Harold Lecar

Harold LecarHarold Lecar is professor of biophysics and neurobiology at the University of California Berkeley. He received his Ph.D. in physics from Columbia in 1963, working on masers with C. H. Townes.

From 1963 to 1985, he was a research physicist at the Biophysics Lab of the National Institute of Neurological
Disease and Stroke, doing both theoretical and experimental research on the mechanisms of nerve excitation. Much of his research involved the application of statistical physics to understanding the molecular mechanisms underlying nerve excitation.

In 1985, he received the US Public Health Service Special Recognition Award for "contributions to the understanding of the role of membrane ionic channels in producing electrical excitability and for pioneering work in advancing

Since 1985, he has been professor of biophysics and
neurobiology at UC Berkeley.

Harold started working on election problems in 2000, when he watched the Florida election results going monotonically up for Bush (and then monotonically down) in the final two hours of the vote count -- hardly what is expected for a random process with approximately 50-50 a-priori probability.

As did many election integrity workers, he watched aghast as the 2004 election was being stolen in real time, with contested state after contested state mysteriously reversing late in the day.  Two weeks after the election, he was one of the initial members of Berkeley's Voting Rights Task Force and took on analysis as his prime responsibility.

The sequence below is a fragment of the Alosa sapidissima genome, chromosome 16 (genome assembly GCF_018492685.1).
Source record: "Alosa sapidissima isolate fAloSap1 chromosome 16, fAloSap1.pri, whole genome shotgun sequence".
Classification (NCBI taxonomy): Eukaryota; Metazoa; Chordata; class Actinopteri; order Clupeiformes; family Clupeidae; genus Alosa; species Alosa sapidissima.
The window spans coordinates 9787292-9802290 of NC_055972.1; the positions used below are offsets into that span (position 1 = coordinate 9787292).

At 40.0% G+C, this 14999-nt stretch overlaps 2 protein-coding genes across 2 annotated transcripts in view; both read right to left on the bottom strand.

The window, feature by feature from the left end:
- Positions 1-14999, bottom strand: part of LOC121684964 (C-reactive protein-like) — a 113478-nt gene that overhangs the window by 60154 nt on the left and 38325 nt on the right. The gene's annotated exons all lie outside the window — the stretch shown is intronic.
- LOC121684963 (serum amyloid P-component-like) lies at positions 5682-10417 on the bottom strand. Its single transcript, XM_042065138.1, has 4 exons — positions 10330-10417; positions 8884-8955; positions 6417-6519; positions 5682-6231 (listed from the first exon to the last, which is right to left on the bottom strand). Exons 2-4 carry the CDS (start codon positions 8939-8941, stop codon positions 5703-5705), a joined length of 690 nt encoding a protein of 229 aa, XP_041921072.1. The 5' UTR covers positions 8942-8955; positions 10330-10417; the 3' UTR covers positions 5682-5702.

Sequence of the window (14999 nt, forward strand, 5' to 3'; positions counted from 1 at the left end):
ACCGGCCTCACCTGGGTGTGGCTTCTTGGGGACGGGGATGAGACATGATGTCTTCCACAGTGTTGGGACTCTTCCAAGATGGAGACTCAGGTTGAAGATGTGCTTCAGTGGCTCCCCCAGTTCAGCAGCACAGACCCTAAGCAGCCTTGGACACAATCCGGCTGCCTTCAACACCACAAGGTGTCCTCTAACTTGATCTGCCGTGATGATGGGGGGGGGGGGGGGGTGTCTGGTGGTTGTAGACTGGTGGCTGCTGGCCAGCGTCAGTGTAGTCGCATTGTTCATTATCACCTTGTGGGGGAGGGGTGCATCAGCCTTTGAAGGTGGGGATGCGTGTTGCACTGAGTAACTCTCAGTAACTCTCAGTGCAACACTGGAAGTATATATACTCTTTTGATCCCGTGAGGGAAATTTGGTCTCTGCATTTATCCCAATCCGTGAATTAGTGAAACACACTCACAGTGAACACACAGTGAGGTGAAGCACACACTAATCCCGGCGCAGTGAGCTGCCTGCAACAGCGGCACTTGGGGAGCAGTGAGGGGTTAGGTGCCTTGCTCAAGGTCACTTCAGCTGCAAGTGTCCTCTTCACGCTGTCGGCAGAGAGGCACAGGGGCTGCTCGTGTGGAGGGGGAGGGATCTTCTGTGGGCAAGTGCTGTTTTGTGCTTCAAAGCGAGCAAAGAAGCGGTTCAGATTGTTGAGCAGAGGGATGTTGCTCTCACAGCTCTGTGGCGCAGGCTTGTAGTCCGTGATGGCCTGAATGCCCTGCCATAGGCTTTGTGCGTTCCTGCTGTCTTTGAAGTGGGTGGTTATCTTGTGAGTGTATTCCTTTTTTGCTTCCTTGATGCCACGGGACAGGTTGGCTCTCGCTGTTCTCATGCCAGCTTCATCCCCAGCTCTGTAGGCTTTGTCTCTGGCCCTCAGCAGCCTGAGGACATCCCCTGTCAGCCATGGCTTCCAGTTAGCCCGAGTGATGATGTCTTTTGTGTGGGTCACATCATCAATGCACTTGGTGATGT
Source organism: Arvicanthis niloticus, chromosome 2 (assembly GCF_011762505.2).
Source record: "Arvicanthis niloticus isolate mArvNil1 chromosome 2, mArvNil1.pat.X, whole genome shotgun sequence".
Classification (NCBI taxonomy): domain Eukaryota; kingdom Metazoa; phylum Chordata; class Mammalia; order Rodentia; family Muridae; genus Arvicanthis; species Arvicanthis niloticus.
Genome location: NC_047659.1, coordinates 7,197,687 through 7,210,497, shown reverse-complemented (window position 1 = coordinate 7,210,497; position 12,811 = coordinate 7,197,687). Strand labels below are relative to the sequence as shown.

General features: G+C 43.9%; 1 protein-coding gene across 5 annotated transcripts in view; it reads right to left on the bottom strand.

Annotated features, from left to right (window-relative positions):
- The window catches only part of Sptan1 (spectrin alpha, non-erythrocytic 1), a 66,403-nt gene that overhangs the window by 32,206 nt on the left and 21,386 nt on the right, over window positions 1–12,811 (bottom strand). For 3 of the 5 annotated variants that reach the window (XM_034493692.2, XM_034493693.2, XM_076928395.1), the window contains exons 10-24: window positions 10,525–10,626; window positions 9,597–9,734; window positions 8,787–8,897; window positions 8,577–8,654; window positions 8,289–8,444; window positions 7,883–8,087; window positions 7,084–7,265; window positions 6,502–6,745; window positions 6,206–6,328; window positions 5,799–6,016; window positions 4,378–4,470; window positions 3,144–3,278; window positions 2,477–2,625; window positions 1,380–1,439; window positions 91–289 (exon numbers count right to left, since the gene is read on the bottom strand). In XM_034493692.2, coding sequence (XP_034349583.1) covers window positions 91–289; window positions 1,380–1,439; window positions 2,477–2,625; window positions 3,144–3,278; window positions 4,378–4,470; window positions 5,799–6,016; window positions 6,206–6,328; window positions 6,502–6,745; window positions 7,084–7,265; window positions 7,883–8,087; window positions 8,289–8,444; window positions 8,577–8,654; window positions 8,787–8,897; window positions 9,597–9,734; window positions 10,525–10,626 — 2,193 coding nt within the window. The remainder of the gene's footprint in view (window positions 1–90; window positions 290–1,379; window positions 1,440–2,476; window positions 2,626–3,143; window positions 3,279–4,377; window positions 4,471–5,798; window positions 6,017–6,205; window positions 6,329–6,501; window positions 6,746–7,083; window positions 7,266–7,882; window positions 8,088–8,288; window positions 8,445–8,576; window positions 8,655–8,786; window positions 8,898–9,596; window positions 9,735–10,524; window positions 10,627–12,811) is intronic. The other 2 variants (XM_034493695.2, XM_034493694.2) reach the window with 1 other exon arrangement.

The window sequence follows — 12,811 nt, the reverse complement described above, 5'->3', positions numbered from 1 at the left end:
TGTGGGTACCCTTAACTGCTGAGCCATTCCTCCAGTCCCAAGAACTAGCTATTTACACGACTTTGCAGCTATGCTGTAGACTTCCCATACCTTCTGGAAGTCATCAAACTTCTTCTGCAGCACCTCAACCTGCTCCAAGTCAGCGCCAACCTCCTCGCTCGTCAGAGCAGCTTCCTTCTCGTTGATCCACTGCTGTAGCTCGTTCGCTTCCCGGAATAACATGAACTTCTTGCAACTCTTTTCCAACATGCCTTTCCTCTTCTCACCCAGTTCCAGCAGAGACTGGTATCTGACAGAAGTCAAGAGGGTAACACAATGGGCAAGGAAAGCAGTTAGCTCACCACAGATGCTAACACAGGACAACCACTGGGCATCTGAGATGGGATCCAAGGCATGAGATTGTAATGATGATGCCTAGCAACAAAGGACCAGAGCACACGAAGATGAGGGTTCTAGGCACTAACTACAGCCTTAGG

Harold has delved into the numbers behind some of the strangest election results in recent American history, including the presidential elections in New Hampshire and Florida 2004, the California gubernatorial recall, and a series of studies of third-party voting behavior in the 2004 California presidential election that defy political and numerical common sense.

In a number of studies, he has tried to ferret out the consequences of different computer vote-transfer schemes. He used these methods to study California Proposition 66 (2004) concerning the "three strikes" law. This proposition was favored by both Democrats and Republicans in the polls, yet lost in the election, rather reminiscent of Prop. 8 in the 2008

The California anomalies were the basis for an effort pursued with Judy Alter and Dan Ashby, to find a government prosecutor with the subpoena power and will to follow staggeringly improbable vote counts to their source and find out if they were real. Various consulting election lawyers said none would, and ultimately, their pessimism proved correct. This effort was ultimately frustrated, but we learned a lot about the barriers to discovery built into election laws that prevent public examination of critical election evidence.

As a coordinator, Harold is eager to facilitate communication and exchange of technical ideas among members of the EDA Data Analysis Group, all of whose work he has studied and admired.